This pro-retail/anti-industrial bias pervades redevelopment promoters. They value low wage retail jobs at the expense of high paying manufacturing jobs. They value people only as consumers, not as skilled workers. They value consumption at the expense of production.

Per capita sales tax revenues vary widely from city to city. Affluent suburban ring cities get more than older urban-core cities hit hardest by sales tax inequality. Redevelopment has added to these distortions as cash-flush suburban cities lure retailers out of the poorer inner city.

In California Cities and the Local Sales Tax (Public Policy Institute of California, San Francisco, 1999), researchers Paul Lewis and Elisa Barbour show how the sales tax bias has skewed local decision making and how the billions in redevelopment subsidies have failed to expand sales tax revenues: "From the 1970's to the 1990's, sales taxes, measured in real dollars per capita, were a fairly stagnant source of funds."

Even as personal incomes grew rapidly in the halcyon '90s, sales tax revenues remained flat. An aging California population is investing more of its money or spending it on health care, travel and personal services, none of which is subject to sales tax.

Internet commerce, too, will cut into future sales tax revenues. Burgeoning interstate online purchases are sales tax exempt by federal law, and taxes on in-state purchase are difficult to collect.

These factors make it unlikely that the huge public subsidies poured into retail businesses will ever pay back the new sales taxes so touted by redevelopment boosters.

State leaders are finally focusing on the need for sales tax reform. The "fiscalization of land use" promoted by redevelopment practices now show signs of being addressed.

AB 178 was sponsored by Assemblyman Tom Torlakson (D-Martinez) and signed into law in 1999 by Governor Davis. It requires any city or agency that uses public money to lure a business away from a neighboring city to reimburse that city for half the sales taxes lost, over a 5-year period.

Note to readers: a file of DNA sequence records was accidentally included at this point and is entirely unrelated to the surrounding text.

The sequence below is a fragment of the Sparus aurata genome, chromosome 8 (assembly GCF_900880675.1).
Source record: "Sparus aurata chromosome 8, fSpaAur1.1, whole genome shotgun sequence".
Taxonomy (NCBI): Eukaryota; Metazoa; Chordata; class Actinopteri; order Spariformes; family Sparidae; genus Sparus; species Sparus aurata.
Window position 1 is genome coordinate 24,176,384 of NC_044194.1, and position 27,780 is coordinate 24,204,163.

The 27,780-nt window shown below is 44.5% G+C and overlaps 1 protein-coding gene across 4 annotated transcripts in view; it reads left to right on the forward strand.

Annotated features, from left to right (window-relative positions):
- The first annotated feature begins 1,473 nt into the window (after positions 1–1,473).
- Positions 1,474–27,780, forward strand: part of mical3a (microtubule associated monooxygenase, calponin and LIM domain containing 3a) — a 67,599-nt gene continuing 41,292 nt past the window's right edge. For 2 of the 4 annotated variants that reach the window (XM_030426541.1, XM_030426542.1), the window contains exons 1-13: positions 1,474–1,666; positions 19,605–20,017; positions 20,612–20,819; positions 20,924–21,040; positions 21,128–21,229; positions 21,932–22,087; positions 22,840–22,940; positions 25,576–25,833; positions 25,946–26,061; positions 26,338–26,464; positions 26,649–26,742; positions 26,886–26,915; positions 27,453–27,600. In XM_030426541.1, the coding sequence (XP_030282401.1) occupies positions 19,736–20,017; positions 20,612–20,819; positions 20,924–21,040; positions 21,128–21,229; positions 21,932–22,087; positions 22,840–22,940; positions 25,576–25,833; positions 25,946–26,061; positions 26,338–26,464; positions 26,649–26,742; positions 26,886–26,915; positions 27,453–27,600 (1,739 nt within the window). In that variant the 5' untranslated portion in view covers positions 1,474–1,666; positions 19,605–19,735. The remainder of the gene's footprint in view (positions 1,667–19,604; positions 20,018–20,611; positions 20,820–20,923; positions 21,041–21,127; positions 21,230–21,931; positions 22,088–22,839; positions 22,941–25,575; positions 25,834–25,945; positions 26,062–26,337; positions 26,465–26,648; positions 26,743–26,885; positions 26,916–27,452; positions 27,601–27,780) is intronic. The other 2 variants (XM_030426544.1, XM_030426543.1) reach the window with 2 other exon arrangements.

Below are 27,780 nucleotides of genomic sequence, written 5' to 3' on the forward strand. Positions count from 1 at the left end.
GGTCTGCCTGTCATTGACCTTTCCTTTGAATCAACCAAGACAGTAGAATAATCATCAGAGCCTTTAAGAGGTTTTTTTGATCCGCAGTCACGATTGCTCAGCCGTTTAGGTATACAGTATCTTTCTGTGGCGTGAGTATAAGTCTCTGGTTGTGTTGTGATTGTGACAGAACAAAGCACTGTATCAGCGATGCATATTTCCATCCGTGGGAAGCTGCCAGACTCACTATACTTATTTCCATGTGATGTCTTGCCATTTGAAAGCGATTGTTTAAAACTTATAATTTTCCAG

Proposition 11, passed in 1998, allows neighboring cities to enter into regional sales tax sharing agreements. This would stabilize revenues and end bidding wars for retailers. With so many cities packed into certain urban counties (Los Angeles County has 88 cities), however, it is difficult for cities to work out such agreements on their own.

A more far-reaching reform would be to replace the point-of-sale to a per capita sales tax disbursement. This would create a more equitable distribution of public revenue, and completely end costly competition over major retailers.

The Public Policy Institute's sales tax study indicated that 59.9% of the state's population live in cities and counties that would be better off in a per capita system, especially residents of older cities.

Newspapers as diverse as the L.A. Times and Orange County Register have editorially supported sales tax reform.

Then-speaker Antonio Villaraigosa's Commission on State and Local Government Finance proposed replacing half the cities' and counties' sales tax share with more stable property tax revenues.

In 1999, Controller Kathleen Connell's State Municipal Advisory Reform Team (SMART) issued its recommendations, including a phased-in per capita sales tax disbursement system over 10 years that would assure cities and counties a greater share of property taxes.

A move away from sales tax reliance will restore fiscal rationality to local government and balance to land use decisions. It will also undercut the leading rationale for redevelopment agencies.

With assured and stable revenues, cities will cease subsidizing retail and treat residential and industrial uses more fairly. With a greater share of the property taxes for their general funds, cities will be loathe to divert them into their redevelopment agencies.

A return to common sense in local government finance will end the irrationality that redevelopment has created.